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Two faces of the Timber Trail

Official website, approved by DOC and Waitomo District Council

The Timber Trail vaults across the Maramataha River on a 140-metre suspension bridge, 53 metres above the water. Crossing in 2015, I paused in the middle, looked down at the water and thought back four years. Two visits to the Timber Trail, two radically different experiences.


Jonathan Kennett on the part-built Timber Trail just south of Piropiro Flats.

Our journey of discovery starts at Piropiro Flats. And I couldn't be in better company; not just Simon and Jonathan Kennett, two of the three brothers who've been at the centre of New Zealand mountain biking since it began, but also Hoz Barclay, who's – what? The designer? The discoverer? I think Author of the Timber Trail is a fair description. And what he's showing us is very much a work in progress.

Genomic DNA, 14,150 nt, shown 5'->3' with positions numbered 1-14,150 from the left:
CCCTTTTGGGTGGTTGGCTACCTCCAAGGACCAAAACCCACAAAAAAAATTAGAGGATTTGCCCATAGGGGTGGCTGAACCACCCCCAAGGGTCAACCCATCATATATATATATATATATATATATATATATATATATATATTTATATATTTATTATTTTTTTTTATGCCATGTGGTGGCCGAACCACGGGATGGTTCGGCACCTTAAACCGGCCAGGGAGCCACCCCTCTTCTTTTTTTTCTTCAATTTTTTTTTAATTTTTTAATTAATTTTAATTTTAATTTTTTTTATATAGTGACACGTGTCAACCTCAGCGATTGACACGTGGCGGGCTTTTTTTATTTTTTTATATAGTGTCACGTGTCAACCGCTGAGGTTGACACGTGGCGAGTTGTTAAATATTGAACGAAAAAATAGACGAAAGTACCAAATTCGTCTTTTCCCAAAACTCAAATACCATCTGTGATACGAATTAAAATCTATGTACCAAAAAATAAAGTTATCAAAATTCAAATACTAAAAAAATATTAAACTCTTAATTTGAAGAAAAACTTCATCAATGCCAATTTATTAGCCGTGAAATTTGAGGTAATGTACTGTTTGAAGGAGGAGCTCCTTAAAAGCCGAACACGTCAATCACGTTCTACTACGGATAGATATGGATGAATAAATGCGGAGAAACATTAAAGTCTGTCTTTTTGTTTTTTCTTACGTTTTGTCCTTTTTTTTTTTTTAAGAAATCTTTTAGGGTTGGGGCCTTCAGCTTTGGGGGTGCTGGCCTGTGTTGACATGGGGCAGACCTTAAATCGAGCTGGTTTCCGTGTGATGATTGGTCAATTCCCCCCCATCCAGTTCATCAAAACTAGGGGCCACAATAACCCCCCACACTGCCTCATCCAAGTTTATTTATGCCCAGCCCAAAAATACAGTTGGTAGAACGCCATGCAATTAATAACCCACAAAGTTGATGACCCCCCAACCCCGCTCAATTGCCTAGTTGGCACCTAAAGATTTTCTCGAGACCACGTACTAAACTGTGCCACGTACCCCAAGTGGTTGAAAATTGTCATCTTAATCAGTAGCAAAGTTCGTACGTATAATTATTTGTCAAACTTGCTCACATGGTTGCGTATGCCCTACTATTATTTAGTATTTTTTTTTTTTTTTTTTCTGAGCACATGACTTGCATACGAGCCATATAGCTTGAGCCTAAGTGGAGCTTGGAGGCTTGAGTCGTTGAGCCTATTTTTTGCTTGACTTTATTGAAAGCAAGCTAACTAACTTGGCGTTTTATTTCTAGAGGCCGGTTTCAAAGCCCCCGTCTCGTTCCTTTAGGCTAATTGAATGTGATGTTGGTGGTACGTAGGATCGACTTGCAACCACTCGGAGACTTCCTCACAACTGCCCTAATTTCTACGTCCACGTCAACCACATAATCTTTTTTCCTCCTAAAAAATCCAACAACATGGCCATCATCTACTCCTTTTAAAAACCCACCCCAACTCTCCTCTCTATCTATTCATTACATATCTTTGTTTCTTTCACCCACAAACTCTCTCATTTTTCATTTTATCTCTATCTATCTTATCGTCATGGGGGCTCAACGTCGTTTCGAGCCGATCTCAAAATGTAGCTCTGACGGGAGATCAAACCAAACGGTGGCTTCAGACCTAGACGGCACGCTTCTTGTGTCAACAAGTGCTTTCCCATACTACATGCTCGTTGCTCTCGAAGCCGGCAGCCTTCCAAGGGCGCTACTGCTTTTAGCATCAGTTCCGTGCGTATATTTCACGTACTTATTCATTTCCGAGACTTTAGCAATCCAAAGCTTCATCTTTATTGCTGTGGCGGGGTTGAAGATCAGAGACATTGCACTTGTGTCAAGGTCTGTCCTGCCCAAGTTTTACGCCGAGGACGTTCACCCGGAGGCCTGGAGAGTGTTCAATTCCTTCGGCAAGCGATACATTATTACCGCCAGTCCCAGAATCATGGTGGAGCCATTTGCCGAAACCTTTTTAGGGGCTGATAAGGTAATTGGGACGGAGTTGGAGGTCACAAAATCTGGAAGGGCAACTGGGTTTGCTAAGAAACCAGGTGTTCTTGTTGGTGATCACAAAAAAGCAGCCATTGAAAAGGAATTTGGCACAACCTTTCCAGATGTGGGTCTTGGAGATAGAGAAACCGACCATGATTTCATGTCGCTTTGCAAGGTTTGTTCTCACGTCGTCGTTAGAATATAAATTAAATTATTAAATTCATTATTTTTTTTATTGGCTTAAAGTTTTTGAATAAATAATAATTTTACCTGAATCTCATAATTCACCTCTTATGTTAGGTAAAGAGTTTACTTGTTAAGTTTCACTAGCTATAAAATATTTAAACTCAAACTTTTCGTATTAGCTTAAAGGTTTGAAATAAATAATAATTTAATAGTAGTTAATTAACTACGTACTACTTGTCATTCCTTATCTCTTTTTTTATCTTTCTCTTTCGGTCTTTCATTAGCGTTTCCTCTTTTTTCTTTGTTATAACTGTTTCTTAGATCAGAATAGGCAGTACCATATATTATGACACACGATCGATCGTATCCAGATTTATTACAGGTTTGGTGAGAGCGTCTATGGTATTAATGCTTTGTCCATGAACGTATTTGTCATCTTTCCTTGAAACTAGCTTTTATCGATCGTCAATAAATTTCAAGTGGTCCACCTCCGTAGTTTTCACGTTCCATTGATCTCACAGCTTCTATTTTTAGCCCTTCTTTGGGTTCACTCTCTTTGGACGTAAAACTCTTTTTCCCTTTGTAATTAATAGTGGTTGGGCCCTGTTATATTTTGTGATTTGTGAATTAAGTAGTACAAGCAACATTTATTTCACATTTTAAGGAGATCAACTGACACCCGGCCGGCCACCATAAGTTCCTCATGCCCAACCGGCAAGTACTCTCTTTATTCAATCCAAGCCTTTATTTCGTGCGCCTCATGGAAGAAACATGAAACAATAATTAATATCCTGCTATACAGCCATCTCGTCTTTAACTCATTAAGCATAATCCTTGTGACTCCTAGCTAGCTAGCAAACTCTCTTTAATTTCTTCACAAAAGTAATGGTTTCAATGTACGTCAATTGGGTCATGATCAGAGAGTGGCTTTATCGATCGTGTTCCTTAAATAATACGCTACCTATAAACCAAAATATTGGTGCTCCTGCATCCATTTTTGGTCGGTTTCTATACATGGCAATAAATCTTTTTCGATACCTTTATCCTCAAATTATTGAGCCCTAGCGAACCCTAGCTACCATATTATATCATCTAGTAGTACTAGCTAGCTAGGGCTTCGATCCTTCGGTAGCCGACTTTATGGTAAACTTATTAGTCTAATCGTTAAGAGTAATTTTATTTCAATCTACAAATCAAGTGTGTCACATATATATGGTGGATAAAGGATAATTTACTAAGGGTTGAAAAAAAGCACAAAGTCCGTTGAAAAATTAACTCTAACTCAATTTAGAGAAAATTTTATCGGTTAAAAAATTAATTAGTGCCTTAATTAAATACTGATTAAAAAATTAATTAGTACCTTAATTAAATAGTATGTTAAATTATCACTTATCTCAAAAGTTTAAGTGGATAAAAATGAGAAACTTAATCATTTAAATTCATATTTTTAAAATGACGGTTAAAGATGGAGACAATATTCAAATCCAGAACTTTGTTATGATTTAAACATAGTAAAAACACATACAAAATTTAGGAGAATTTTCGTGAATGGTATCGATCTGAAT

The first stretch is gentle, the trail already cleared and levelled, though not surfaced. It's easy, just a little soft in places. Then, half an hour in, the trail cuts off on the brink of a deep wooded gorge. The suspension bridge is merely a gleam in Hoz's eye, so we shoulder bikes for a slithering descent, followed by the crossing of the Maramataha Stream.

Jonathan Kennett crossing the Maramataha Stream.

At its deepest, the water licks at the hem of my shorts; it's tricky enough, but Hoz tells a tale of an earlier crossing. "It was maybe six inches deeper but that was enough. I lost it. Bike on top of me, dragging me along… Big adrenalin surge. I just threw the bike towards the bank, then kind of crawled into the shallows." Soaked and chilled, all he could do was climb out and then ride to get warm.